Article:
Columbia professor to discuss Religious Right in lecture at RowanFebruary 23, 2007
Randall Balmer, an Evangelical Christian and professor of American religious history at Columbia University's Barnard College, will discuss the place of the Religious Right in America in a lecture March 7 at Rowan University.
The lecture, "Taking the Country Back: The Religious Right in Historical and Contemporary Perspective," begins at 11 a.m. in the auditorium of Rowan Hall. Balmer's talk is free and open to the public.
An ordained priest in the Episcopal Church, Balmer is the author of the new book, "Thy Kingdom Come: How the Religious Right Distorts the Faith and Threatens America." The book is a critique of the Religious Right, but one written from the perspective of an evangelical believer.
An editor for "Christianity Today," Balmer's commentaries on religion in America, distributed by the New York Times Syndicate, have appeared in newspapers across the country.
His first book, "A Perfect Babel of Confusion: Dutch Religion and English Culture in the Middle Colonies," won several awards. His second book, "Mine Eyes Have Seen the Glory: A Journey into the Evangelical Subculture in America," was made into a three-part documentary for PBS. Balmer was nominated for an Emmy for his work on the series.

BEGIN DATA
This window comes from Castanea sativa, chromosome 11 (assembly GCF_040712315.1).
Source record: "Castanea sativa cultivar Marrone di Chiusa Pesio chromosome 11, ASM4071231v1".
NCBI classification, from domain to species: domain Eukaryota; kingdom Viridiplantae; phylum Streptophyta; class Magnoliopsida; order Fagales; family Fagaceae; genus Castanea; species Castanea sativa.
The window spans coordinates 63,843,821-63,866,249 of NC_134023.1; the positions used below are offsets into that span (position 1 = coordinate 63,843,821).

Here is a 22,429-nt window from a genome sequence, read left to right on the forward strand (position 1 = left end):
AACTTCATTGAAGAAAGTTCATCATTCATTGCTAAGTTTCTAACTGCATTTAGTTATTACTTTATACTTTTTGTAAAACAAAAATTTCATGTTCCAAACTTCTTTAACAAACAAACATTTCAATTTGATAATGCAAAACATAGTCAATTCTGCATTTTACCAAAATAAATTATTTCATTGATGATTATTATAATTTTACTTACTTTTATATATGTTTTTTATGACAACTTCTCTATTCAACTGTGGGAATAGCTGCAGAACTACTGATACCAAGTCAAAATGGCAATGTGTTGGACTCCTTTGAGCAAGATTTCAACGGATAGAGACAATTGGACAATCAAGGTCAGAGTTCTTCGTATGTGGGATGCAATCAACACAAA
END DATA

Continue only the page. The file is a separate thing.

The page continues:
His second documentary, "Crusade: The Life of Billy Graham," aired on both PBS and in A&E's "Biography" series. Another two-part documentary, "In the Beginning: The Creationist Controversy," also ran on PBS.
Balmer has co-written books on American Presbyterians and Protestants and has also written books on evangelicalism and religion in America in the 20th century.
Currently, Balmer is writing a history of religion and the presidency, from John F. Kennedy to George W. Bush. In 2001, Balmer's spiritual memoir, "Growing Pains: Learning to Love My Father's Faith," was named "book of the year" by Christianity Today.
Balmer's talk at Rowan is sponsored by the Honors Program, the Office of the President, and the departments of history, philosophy and religion, American studies and political science.